The constellation you see in the upper right here isn't real. That is, it's not made of stars. But though it's only fiber optics, an LED, and a structure of nylon line, it's meant to reconnect people with the very real -- and ancient -- bond humans have traditionally had with the glories and mysteries of the night sky.
The "Urban Stargazing" project was created by London-based product designer Oscar Lhermitte in response to his frustration over the light pollution in that great metropolis. Lhermitte wanted to give the city back its stars. In the process, he hoped to generate awareness and debate about light pollution and its effects.
Here you can plainly see the structure of one of Lhermitte's constellations. After trying various approaches -- lighted balloons tied to rooftops, kites, parachutes, lasers -- he settled on triangulated structures "made of clear 0.6mm nylon line, 0.2mm polyethylene braid, 0.75mm fiber optic, and a solar powered LED," according to Lhermitte's Web site. "During the day, the battery is recharged by the solar panel, and the circuit switches on the LED when it is dark enough to observe stars."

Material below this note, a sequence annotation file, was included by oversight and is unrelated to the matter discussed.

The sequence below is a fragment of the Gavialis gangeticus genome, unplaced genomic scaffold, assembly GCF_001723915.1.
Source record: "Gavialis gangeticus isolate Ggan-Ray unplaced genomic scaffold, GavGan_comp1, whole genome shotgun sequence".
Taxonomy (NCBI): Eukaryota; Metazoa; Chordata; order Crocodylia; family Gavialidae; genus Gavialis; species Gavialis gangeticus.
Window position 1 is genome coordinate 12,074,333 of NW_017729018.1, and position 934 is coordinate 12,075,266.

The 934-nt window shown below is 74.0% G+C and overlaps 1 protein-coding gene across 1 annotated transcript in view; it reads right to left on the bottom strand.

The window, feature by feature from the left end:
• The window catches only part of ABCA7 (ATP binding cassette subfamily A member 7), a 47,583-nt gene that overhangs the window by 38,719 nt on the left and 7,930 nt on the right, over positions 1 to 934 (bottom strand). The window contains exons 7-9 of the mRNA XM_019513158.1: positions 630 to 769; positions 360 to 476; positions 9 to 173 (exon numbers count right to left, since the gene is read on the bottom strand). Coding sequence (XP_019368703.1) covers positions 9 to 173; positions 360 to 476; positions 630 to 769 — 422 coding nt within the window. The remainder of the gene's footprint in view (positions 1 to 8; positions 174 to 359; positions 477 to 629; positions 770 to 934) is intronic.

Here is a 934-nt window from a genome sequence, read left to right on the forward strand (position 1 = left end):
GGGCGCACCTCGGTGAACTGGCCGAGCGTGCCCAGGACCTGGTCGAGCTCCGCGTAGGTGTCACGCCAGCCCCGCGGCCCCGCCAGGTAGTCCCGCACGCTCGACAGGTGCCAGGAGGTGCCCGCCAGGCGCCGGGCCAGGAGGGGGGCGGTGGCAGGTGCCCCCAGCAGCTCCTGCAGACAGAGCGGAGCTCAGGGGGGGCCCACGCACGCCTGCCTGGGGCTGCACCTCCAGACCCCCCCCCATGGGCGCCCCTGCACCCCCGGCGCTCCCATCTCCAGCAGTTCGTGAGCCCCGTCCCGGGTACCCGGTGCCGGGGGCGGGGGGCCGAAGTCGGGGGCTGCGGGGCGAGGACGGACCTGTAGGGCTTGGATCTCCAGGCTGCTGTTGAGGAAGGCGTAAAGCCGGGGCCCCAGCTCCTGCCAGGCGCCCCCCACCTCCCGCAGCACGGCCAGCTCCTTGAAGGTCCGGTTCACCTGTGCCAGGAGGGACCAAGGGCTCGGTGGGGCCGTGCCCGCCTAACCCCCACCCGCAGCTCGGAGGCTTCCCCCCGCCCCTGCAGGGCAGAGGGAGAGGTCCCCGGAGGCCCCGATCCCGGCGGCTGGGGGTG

Lhermitte and his team installed 12 constellations in London last summer, some of them re-creations of actual starry patterns, others invented. None of them remain aloft, but Lhermitte told Crave in an e-mail that he'll be doing a "one-off" reinstallation of one of the pieces tonight. He's also in negotiations with several municipalities about installing new setups that would allow the constellations to be rigged between buildings.
During the initial installation, Lhermitte made a map available, listing the longitudes and latitudes of each constellation (the image above is a detail). People could enter the coordinates into a Web mapping application and go on a stargazing walk.
You can see some of Lhermitte's made-up constellations in this image -- "The V2," for example. He says the pieces referenced old and contemporary myths about London.